A message currently circulating via social media warns you not to accept a friendship request from a person that uses the names Godwin Anni, Emeka Anni or Godwin Enyi.
Supposedly, the person is a hacker who has his “system connected to your Facebook account”. According to the warning, you should let all your friends know about the threat because, if one of them accepts the hacker’s friend request, your account will also be hacked.
However, like the many friendship request hacker warnings that have come before it, the message is just a silly hoax and should not be taken seriously. Except for the names of the supposed hackers, the message is almost identical to earlier variants of the hoax.
Here’s What the Hoax Looks Like
Please tell all the contacts in your messenger list not to accept Godwin Anni, Emeka Anni or Godwin Enyi friendship request is one person using different account and with people’s pictures. He is a hacker and has the system connected to your Facebook account. If one of your contacts accepts it, you will also be hacked, so make sure that all your friends know it. Thanks. Forwarded as received. Hold your finger down on the message. At the bottom in the middle it will say forward. Hit that then click on the names of those in your list and it will send to them
‘Hacker” Method Outlined is Not Feasible
The hacker method described in these messages is not valid. Online scammers use a variety of nefarious tactics to fool people into handing over access to their accounts. They could trick you into installing malware that allows them to take control of your computer. Or they could use a phishing attack to trick you into sending them personal information such as your account username and password.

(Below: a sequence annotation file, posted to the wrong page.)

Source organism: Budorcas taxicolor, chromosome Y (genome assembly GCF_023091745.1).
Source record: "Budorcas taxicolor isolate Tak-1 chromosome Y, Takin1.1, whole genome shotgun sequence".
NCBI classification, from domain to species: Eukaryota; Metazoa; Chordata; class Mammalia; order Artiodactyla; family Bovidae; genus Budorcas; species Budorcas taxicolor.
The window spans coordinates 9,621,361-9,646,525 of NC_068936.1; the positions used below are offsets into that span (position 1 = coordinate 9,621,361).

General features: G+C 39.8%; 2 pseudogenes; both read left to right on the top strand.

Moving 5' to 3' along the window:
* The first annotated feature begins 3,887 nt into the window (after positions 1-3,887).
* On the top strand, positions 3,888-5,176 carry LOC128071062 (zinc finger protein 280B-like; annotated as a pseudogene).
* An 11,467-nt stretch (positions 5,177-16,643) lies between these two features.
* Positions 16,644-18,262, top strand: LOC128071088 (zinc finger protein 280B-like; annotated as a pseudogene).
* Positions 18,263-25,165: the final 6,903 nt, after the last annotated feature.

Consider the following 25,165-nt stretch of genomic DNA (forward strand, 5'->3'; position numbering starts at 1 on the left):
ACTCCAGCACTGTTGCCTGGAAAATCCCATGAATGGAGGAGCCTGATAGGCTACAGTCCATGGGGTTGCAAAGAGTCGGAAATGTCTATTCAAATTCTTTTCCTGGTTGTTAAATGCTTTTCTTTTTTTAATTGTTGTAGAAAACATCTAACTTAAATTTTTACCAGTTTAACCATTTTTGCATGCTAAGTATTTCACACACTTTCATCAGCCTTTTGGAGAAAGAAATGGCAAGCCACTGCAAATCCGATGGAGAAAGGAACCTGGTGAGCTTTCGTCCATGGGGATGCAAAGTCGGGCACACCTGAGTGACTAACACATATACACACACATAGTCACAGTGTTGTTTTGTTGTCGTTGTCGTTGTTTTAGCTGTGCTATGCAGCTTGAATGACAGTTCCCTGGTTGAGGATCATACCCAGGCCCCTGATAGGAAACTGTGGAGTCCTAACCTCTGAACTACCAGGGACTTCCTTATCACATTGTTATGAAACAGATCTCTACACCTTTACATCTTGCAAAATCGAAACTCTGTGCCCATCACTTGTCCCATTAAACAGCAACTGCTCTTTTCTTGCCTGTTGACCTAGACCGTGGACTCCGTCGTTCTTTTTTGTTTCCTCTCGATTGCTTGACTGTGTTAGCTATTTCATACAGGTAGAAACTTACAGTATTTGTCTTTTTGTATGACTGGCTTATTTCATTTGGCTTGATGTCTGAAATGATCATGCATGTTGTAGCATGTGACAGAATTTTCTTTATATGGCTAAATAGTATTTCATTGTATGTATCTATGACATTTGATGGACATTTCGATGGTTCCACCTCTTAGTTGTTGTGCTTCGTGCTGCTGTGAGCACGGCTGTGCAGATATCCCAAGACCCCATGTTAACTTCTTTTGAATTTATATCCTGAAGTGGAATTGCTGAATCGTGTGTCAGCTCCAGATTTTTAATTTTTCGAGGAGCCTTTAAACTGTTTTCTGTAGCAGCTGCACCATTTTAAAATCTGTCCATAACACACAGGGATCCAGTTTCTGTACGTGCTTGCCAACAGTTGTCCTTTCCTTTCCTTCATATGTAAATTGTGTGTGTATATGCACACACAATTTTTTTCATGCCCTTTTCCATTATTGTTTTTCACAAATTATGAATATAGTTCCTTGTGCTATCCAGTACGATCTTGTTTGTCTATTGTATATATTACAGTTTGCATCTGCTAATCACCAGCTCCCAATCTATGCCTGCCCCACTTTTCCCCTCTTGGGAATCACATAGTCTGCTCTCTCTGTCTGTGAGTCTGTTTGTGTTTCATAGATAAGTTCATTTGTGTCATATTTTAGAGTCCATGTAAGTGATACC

But, even the most skilled hacker cannot take control of your computer or social media accounts just because you accept his or her friend request. For a hacking attempt to be successful, some sort of file transfer or exchange of information must take place.
Hoax May Hurt Innocent People
Variations of the names used in this version of the hoax are shared by a number of people around the world. So, sharing this nonsensical warning may unfairly damage the reputation of innocent people who just happen to share the name of the supposed hacker.
None of these absurd hacker warning messages should be taken seriously. Any message that claims that just accepting a friend request will instantly give a hacker access to your computer should be taken as a hoax and disregarded.
If one of these hoaxes comes your way, do not share it on your networks. And help stop the spread of the hoax by informing the person who posted it that the warning is not valid.